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Gloucestershire Business News

Cybercrime during the pandemic cost UK businesses £2.4billion

A sudden switch to working from home allowed cybercriminals to steal billions from UK businesses during the pandemic.

Criminals struck hard and fast, exploiting weaknesses revealed when remote working systems were deployed, according to a report by Gloucester-based web experts Fasthosts. They used time-tested tactics to steal user data, disrupt website functionality.

And just as businesses begin to recover there are mounting concerns Russia's invasion of Ukraine will unleash a fresh wave of cyber-attacks throughout the world. Professor Kamal Bechkoum, Head of the School of Computing and Engineering at University of Gloucestershire said employers should take urgent action to avoid falling victim to phishing scams.

Cybercrime soared in the 13 months from January 2021, said a report by web hosting company Fasthosts, based in Southgate Street. It compiled data from the National Fraud Intelligence Bureau (NFIB) which showed 445,357 cases were reported, a rise of 98 per cent in 13 months. In total, this is thought to have resulted in reported losses of over £2.4 billion. But as not every case is reported, the figure could be even higher.

The massive increase means that since January 2021 at least 63% of all reported crimes have been cyber-related.

According to the data, the overwhelming majority of those affected by cybercrime in the last 13 months were everyday people. The NFIB statistics show 87% of reports came from individuals.

At least 21,200 reports of cybercrime were from private limited companies, 4,800 were by public limited companies, more than 1,400 were by sole traders and charities reported more than 1,100 cyber attacks.

The most common type of cybercrime in the UK was through online shopping and auctions with around 88,700 cases of fraud over the last 13 months. This was mostly in the form of scammers posing as legitimate sellers of popular products to steal financial information. Lockdowns caused online purchases to soar, meaning more opportunities for scammers.

Advanced fee fraud is the second most common type of crime and one of the oldest tricks in the book. This is where scammers contact a victim, usually online, asking for an up-front or advance payment in return for goods or services that don't exist. There were more than 31,000 cases reported during the pandemic.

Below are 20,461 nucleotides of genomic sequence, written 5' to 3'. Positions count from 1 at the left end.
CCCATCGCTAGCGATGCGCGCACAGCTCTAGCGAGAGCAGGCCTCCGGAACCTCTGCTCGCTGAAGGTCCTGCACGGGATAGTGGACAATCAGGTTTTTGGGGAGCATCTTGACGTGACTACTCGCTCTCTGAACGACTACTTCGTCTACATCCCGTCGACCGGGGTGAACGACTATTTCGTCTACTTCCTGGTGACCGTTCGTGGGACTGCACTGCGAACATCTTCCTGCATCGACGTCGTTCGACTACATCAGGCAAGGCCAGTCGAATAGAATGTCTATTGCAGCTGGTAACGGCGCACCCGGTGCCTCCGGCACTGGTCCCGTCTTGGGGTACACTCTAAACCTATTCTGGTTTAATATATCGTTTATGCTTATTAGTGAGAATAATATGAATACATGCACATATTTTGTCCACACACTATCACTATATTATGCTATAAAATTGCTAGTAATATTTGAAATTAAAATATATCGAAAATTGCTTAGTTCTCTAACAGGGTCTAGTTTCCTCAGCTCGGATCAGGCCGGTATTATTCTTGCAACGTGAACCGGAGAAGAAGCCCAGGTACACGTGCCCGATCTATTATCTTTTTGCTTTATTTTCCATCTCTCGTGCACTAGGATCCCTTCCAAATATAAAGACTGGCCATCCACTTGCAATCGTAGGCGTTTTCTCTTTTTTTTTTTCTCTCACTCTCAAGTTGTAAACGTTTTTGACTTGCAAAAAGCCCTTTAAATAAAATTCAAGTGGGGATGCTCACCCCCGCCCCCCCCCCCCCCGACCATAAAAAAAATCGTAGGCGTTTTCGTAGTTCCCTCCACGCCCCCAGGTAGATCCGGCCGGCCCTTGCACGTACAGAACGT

Finally, the third most common type of cybercrime was banking fraud such as cheque, card, and online bank account scams. There were around 26,400 cases reported.

Michelle Stark, sales and marketing director at Fasthosts told Tech Digest: ''The pandemic significantly affected both businesses and individuals. It led to a dramatic shift in consumer behaviour, as many purchases that were normally made in-person were forced online. As a consequence of this rapid digitisation, there was an immediate greater need for online security measures and vigilant risk management from businesses.

"Whilst behaviours and attitudes are shifting back to the way they were pre-pandemic, we're unlikely to see a full return to the world pre-COVID. Despite the immense disruption it brought, the pandemic gave a newfound opportunity for strategic investment, particularly into digital channels. Many businesses have now already pivoted to meet this new consumer demand, but it will require extra care from both businesses and consumers to minimise the risk of becoming victims of cybercrime."

Professor Kamal Bechkoum, head of the School of Computing and Engineering at University of Gloucestershire, said UK businesses also need to take urgent action against the cyber threat created by the conflict in Ukraine.

The recent discovery in Ukraine of 'wiper' malware, a denial-of-service assault which paralyses websites by bombarding them with information requests, has accelerated a rush by businesses to bolster their defences should it spread.

Microsoft has also detected a new malware named 'FoxBlade' which has focused on stealing health, insurance and transportation data from Ukrainian essential services.

Professor Bechkoum said: "In this era of global threats, we can all be victims. Too many businesses and people are caught out thinking 'it's not going to be us, we're not that important.' This is precisely when you can become most exposed.

"Cyber threats should be treated as a company-wide responsibility that is part of organisational culture and fully embedded in disaster recovery plans.

"Around 95% of internal breaches are caused by human error. Training and education have to be continuous as digital resilience is a process, not an event, and as such requires continuous vigilance and ongoing risk assessment."

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